Law Blog Entry # 1 (February 25, 2019):


Pendency is an important tool for protecting the rights of special needs students when the school district  changes the previously agreed upon special education placement and services that the student has been receiving.  If the parents disagree with all or part of the new IEP recommendation (or if the school district fails to generate an IEP at all for the next school year), they have the right to challenge and enter into litigation with the school district.  

In order to initiate their challenge and to obtain pendency, parents must file a due process complaint.  

Pendency maintains the status quo to ensure that the student will continue to receive the previously agreed upon special education placement and services during the course of litigation.  A student's right to pendency automatically arises as of the filing of the due process complaint.  


Here are some examples of how pendency protects special education students when the school district refuses to provide them with an appropriate IEP for the upcoming school year:

Example # 1:  Pendency Based Upon the Last Agreed-Upon IEP:

A preschool student with autism has been receiving 20 hours per week of SEIT services on his IEP and has been receiving these services from qualified providers of applied behavior analysis (ABA).  These ABA services are helping the student make progress.  Then the student goes through the "turning five" process  to transition from preschool to kindergarten but the school district determines that he no longer needs or qualifies for ABA SEIT services and eliminates them altogether in favor of a 6:1:1 district 75 classroom.  The parents disagree with this recommendation and file a due process complaint explaining that their child continues to need 20 hours per week of 1:1 ABA.  Pendency will protect the student by ensuring that he receives 20 hours per week of ABA SEIT services and the related services that were specified on his preschool IEP during the course of litigation.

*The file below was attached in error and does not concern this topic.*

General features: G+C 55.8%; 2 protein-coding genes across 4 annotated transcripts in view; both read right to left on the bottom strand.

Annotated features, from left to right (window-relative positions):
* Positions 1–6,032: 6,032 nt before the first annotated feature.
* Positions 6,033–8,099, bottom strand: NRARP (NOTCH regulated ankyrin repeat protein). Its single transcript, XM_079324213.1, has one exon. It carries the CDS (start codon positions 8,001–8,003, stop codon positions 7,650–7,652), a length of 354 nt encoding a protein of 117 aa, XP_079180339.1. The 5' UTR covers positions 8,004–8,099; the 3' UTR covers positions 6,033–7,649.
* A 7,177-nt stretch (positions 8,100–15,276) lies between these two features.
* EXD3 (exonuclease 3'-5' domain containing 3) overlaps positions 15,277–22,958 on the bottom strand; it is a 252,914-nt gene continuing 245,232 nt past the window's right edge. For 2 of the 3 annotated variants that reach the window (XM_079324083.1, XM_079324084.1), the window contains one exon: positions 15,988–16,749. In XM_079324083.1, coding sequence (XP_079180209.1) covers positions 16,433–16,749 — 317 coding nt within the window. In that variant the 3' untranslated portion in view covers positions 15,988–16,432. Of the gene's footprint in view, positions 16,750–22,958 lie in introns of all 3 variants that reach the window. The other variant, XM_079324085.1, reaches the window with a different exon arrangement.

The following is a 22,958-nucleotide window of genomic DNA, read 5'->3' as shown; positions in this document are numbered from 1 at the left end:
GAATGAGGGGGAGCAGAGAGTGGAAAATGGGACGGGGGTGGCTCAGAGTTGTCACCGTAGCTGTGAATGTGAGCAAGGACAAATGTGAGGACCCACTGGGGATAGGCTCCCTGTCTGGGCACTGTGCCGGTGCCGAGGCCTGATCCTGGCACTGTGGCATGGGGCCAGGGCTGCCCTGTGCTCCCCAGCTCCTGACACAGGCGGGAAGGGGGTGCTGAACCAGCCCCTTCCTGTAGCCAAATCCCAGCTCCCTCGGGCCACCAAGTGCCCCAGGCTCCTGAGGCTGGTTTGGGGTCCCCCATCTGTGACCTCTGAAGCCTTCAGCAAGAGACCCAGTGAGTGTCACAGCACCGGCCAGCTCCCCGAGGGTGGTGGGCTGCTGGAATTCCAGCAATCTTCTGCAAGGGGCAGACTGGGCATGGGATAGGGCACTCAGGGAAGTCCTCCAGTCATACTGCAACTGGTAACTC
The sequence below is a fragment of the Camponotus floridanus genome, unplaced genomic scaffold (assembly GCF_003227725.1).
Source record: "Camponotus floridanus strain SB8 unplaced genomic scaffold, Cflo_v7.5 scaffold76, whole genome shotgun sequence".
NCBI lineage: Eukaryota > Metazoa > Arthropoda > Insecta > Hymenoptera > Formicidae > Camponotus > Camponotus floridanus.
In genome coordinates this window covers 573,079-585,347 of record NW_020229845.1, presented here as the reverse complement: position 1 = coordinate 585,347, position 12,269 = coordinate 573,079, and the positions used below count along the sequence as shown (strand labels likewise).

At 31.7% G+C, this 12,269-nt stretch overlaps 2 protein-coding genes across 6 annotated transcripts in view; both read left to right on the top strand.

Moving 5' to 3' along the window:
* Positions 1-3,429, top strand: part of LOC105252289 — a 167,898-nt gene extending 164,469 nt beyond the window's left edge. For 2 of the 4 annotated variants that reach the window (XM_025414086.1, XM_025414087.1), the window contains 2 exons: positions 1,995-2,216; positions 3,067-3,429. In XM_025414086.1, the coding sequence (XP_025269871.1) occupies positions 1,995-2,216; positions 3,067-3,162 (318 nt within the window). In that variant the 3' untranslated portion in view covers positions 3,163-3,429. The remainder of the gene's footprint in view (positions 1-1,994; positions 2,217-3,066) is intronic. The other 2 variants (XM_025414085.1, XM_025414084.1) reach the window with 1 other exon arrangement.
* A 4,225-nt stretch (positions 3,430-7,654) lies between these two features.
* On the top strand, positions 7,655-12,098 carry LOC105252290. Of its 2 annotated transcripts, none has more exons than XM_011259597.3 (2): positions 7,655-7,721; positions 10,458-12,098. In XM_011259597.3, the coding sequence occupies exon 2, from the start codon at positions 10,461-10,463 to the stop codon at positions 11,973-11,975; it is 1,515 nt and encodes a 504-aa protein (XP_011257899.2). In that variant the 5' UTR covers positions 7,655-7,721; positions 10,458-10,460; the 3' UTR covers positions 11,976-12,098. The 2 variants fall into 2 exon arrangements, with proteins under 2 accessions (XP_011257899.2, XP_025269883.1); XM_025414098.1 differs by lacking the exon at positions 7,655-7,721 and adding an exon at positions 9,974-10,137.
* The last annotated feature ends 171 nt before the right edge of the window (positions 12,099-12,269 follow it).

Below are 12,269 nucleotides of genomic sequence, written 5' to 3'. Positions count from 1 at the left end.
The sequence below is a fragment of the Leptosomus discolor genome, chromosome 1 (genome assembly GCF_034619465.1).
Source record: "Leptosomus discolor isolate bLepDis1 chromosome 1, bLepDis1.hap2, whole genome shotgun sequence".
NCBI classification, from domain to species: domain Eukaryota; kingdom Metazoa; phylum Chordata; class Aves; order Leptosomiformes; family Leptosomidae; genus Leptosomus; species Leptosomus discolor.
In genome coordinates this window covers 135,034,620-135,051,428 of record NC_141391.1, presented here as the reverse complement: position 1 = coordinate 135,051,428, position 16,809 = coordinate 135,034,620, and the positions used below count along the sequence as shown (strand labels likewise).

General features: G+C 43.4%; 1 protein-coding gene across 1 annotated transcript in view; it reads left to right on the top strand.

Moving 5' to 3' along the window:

Example # 2:  Pendency Based Upon an Unappealed Impartial Hearing Decision:

The parents of a student with dyslexia and ADHD won an impartial hearing and the school district was ordered to fund their child's attendance at a private school for students with learning disabilities for an entire school year.  The school district does not appeal this order and pays for the private school placement.  The school district then creates an IEP for the next school year that recommends a public school program that the parents do not believe will be able to meet their child's unique needs.   By filing a due process complaint to challenge this recommendation, the parents will be able to invoke pendency based upon the placement that was ordered in the prior unappealed impartial hearing decision, and the school district will be required to make ongoing tuition payments to the private school during the course of litigation.

Example # 3:  Pendency Based Upon the Placement that was Actually Functioning at the Time the Due Process Complaint was filed:

This one is a little tricky and school districts like the New York City Department of Education seem to have a hard time with it, but it is well worth learning especially when there exists a prior stipulation by which the school district agrees to fund a particular placement.  

The school district and the parents enter into a stipulation of settlement whereby the school district agrees to pay the student's tuition at a private school for a particular school year.   The school district insists on including language in the stipulation that limits its obligation to pay the tuition for only the school year in question and further states that the parents' chosen private school will not be considered the student's pendency placement in the future.

The student attends the private school at the school district's expense for the period specified in the stipulation.

Then, the parents file a due process complaint for the next school year asking again for tuition for the private school.  The parents can and should argue that the private school is now their child's pendency placement because this is the placement that was actually functioning when they filed the due process complaint.  This is the case despite the fact that the school district tried to avoid making the private school the pendency placement through contractual terms in the stipulation for the prior school year. 

Courts have held that pendency is statutory and automatic, and cannot be limited by contractual terms because students must be protected.  Thus, the private school is the pendency placement and the school district must pay the student's tuition at the private school during the course of litigation.

Normally, pendency is supposed to be automatic but the New York City Department of Education insists on obtaining a pendency order from an impartial hearing officer.  Once pendency has been obtained, it protects the student until all issues in the due process complaint have been finally resolved, which means that the student is protected until a stipulation is in place or there has been a final decision on the merits of the case (which could take years).